Tuesday, October 7, 2008

A Little Rabbit Named Skittles

Take a look at the photo below, The white, spotted rabbit on the left is a dwarf lop named Skittles:

This photo is over twelve years old; it shows Skittles next to his "cage mate," a Dutch dwarf called Scooter. Both Skittles and Scooter were two of the four rabbits owned by me and my previous wife Tina. The other three, including Scooter, died since Tina and I separated. And a couple of days ago Tina told me Skittles also died. He was over 13 years old.

In the grand scheme of things, the death of a rabbit is not a major event. Skittles was a very small and insignificant part of the universe.

But I remember how playful and curious he was when he was young. The shape of his mouth, including the fur color, made him look like he was always smiling. When he lay in my lap and I petted his head, it was as if all the tension and angst would drain right out of me. He would lick my fingers and rub his chin against me, which is what rabbits do when they want to mark something as theirs.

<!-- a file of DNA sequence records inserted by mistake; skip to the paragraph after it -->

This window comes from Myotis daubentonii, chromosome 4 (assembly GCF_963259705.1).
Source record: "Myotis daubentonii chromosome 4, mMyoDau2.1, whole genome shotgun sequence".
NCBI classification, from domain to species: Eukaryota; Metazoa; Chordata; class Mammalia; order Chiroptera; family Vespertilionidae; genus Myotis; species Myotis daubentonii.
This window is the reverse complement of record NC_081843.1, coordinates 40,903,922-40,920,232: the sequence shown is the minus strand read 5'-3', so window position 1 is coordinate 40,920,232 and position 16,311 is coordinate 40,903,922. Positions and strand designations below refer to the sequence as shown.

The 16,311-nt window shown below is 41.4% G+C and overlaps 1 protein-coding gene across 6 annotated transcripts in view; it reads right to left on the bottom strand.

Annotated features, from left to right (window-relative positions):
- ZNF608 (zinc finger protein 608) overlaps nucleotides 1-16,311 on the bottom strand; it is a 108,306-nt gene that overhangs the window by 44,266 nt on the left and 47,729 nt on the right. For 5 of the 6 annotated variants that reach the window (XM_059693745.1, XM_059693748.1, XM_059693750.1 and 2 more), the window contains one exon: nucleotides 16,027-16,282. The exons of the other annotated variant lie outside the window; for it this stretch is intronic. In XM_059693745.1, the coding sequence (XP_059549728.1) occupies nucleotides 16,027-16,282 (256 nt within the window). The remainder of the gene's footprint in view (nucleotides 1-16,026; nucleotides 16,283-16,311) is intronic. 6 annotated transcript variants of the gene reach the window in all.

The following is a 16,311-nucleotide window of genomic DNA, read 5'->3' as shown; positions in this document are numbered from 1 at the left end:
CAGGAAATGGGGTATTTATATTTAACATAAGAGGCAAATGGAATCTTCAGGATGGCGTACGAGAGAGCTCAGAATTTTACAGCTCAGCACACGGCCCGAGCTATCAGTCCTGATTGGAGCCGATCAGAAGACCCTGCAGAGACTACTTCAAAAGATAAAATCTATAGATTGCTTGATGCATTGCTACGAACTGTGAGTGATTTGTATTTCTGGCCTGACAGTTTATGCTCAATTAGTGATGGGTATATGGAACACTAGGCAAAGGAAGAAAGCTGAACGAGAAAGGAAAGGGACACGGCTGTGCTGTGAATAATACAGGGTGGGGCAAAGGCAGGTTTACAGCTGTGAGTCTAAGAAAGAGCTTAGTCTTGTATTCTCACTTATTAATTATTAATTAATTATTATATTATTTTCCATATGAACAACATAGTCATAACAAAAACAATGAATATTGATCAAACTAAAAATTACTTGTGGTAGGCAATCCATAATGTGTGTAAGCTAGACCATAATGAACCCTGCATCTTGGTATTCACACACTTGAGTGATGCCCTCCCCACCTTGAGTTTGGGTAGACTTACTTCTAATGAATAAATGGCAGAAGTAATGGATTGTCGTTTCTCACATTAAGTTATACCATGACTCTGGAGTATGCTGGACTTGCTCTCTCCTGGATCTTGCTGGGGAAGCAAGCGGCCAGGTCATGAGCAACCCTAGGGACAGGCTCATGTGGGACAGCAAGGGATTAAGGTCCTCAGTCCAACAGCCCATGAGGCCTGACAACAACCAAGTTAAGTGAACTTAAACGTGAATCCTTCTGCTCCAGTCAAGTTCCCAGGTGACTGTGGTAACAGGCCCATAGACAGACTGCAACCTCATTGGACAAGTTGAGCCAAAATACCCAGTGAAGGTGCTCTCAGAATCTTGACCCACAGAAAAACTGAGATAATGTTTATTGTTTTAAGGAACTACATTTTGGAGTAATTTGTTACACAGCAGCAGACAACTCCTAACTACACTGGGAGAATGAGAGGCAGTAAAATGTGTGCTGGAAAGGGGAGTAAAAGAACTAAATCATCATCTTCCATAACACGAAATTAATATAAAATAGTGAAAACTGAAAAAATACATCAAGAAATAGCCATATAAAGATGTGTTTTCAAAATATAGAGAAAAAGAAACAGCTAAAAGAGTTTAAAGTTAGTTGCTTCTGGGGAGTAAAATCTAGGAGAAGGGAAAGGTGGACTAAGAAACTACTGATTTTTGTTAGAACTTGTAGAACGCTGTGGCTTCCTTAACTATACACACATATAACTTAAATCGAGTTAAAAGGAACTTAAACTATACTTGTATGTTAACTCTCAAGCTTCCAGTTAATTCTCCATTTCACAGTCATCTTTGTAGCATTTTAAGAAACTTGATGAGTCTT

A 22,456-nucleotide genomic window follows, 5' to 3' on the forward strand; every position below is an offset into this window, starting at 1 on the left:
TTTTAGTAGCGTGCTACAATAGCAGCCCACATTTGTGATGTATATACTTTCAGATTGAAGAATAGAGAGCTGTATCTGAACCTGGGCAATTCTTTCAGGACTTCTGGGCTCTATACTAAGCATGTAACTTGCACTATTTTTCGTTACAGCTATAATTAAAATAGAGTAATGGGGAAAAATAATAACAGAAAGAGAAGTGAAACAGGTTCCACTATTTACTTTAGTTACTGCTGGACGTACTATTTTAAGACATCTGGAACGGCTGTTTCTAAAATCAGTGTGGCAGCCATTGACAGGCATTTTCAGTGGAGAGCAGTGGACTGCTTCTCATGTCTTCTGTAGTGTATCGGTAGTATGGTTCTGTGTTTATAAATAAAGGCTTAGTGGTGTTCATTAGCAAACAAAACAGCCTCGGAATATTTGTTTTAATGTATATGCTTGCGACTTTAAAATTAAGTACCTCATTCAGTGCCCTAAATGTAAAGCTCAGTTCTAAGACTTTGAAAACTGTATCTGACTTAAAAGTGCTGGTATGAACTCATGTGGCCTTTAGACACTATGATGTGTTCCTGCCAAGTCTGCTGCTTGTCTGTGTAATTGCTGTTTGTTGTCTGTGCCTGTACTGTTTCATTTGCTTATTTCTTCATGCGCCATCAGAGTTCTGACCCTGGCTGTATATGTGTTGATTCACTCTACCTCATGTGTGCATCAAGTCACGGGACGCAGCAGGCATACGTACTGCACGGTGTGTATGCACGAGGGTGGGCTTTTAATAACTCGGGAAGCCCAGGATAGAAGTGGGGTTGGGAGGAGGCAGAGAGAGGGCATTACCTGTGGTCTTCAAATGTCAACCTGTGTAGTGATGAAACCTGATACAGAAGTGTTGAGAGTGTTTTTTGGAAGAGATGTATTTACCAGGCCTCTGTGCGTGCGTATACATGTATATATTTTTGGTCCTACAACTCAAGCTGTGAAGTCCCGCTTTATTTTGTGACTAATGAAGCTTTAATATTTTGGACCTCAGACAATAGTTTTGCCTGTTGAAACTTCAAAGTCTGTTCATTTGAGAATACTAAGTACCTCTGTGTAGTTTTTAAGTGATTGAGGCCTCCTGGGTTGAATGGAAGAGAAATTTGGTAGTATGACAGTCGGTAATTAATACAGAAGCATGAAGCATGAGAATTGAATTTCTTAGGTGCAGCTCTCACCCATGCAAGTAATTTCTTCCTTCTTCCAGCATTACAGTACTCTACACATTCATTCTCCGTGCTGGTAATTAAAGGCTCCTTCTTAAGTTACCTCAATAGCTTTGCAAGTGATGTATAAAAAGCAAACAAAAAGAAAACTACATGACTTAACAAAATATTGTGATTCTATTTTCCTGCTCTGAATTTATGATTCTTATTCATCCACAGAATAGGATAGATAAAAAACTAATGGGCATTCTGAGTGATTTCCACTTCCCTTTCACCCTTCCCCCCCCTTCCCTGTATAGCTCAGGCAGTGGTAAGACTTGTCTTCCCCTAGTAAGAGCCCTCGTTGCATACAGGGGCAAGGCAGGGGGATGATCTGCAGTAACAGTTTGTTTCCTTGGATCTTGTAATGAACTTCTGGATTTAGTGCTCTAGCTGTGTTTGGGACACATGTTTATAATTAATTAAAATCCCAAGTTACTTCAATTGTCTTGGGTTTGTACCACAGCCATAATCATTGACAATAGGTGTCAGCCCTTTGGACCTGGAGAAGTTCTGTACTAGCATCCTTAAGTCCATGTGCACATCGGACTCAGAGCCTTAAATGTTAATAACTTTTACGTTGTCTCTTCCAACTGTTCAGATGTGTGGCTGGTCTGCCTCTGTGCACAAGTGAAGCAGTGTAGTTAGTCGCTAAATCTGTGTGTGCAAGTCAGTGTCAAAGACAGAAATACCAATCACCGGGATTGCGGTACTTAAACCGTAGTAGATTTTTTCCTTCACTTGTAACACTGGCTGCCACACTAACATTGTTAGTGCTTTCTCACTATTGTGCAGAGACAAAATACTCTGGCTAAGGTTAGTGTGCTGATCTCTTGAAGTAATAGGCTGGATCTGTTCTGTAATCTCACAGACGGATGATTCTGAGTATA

Yes, Skittles was small and insignificant, but so are subatomic particles like quarks, leptons, and bosons. When added together, they make up everything in the universe. And when you add together the happiness and fun that creatures like Skittles bring into life, the result is just as incredible. Add up all your interactions with animals like Skittles, and add to that your interactions with your friends and family, and you suddenly realize what the point of life is, what gives our existence here purpose. The meaning of life is not found in grandiose plans or by acquiring a ton of bling you can't take with you when you die. Instead, it is found in accumulating as many small, everyday joys as possible, like the joy of holding a cute little rabbit who wants nothing more than to play with you for a while.

Skittle was a sweet little boy and I'm going to really miss him.